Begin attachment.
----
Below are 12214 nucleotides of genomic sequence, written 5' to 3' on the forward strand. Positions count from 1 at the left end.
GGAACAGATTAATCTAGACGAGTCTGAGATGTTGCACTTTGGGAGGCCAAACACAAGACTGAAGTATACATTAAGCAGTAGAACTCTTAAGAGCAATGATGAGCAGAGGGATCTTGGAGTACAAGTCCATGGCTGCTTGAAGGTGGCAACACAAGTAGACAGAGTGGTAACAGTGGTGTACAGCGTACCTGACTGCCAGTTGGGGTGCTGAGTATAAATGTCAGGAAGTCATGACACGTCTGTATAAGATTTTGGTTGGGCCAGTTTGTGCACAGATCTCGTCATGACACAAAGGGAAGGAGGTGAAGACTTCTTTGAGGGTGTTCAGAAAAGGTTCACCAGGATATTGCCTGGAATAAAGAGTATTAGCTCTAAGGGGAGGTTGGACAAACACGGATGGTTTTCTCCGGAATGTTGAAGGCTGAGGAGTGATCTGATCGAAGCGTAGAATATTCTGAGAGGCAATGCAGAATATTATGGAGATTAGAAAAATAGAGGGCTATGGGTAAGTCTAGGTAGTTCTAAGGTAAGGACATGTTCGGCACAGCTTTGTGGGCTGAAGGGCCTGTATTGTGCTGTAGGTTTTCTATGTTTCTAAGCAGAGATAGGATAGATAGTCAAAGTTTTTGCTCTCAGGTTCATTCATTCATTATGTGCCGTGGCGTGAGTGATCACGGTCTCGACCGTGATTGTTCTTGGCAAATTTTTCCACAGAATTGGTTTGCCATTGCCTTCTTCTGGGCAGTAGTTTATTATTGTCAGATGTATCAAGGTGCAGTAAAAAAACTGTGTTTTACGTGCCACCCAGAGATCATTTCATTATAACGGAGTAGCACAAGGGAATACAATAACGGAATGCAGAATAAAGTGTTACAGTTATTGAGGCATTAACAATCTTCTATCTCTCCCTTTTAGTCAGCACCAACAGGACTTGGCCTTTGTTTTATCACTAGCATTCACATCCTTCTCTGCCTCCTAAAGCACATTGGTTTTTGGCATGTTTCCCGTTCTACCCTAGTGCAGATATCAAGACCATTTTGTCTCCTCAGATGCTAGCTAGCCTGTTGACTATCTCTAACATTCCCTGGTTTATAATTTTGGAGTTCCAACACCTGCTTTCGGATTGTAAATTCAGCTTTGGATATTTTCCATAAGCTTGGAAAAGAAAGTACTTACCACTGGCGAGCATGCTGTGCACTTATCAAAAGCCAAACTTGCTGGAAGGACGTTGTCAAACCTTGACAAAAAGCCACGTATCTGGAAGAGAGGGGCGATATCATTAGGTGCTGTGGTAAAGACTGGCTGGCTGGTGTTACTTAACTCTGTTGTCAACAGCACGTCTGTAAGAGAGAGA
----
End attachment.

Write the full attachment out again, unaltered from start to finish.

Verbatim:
Below are 12214 nucleotides of genomic sequence, written 5' to 3' on the forward strand. Positions count from 1 at the left end.
GGAACAGATTAATCTAGACGAGTCTGAGATGTTGCACTTTGGGAGGCCAAACACAAGACTGAAGTATACATTAAGCAGTAGAACTCTTAAGAGCAATGATGAGCAGAGGGATCTTGGAGTACAAGTCCATGGCTGCTTGAAGGTGGCAACACAAGTAGACAGAGTGGTAACAGTGGTGTACAGCGTACCTGACTGCCAGTTGGGGTGCTGAGTATAAATGTCAGGAAGTCATGACACGTCTGTATAAGATTTTGGTTGGGCCAGTTTGTGCACAGATCTCGTCATGACACAAAGGGAAGGAGGTGAAGACTTCTTTGAGGGTGTTCAGAAAAGGTTCACCAGGATATTGCCTGGAATAAAGAGTATTAGCTCTAAGGGGAGGTTGGACAAACACGGATGGTTTTCTCCGGAATGTTGAAGGCTGAGGAGTGATCTGATCGAAGCGTAGAATATTCTGAGAGGCAATGCAGAATATTATGGAGATTAGAAAAATAGAGGGCTATGGGTAAGTCTAGGTAGTTCTAAGGTAAGGACATGTTCGGCACAGCTTTGTGGGCTGAAGGGCCTGTATTGTGCTGTAGGTTTTCTATGTTTCTAAGCAGAGATAGGATAGATAGTCAAAGTTTTTGCTCTCAGGTTCATTCATTCATTATGTGCCGTGGCGTGAGTGATCACGGTCTCGACCGTGATTGTTCTTGGCAAATTTTTCCACAGAATTGGTTTGCCATTGCCTTCTTCTGGGCAGTAGTTTATTATTGTCAGATGTATCAAGGTGCAGTAAAAAAACTGTGTTTTACGTGCCACCCAGAGATCATTTCATTATAACGGAGTAGCACAAGGGAATACAATAACGGAATGCAGAATAAAGTGTTACAGTTATTGAGGCATTAACAATCTTCTATCTCTCCCTTTTAGTCAGCACCAACAGGACTTGGCCTTTGTTTTATCACTAGCATTCACATCCTTCTCTGCCTCCTAAAGCACATTGGTTTTTGGCATGTTTCCCGTTCTACCCTAGTGCAGATATCAAGACCATTTTGTCTCCTCAGATGCTAGCTAGCCTGTTGACTATCTCTAACATTCCCTGGTTTATAATTTTGGAGTTCCAACACCTGCTTTCGGATTGTAAATTCAGCTTTGGATATTTTCCATAAGCTTGGAAAAGAAAGTACTTACCACTGGCGAGCATGCTGTGCACTTATCAAAAGCCAAACTTGCTGGAAGGACGTTGTCAAACCTTGACAAAAAGCCACGTATCTGGAAGAGAGGGGCGATATCATTAGGTGCTGTGGTAAAGACTGGCTGGCTGGTGTTACTTAACTCTGTTGTCAACAGCACGTCTGTAAGAGAGAGA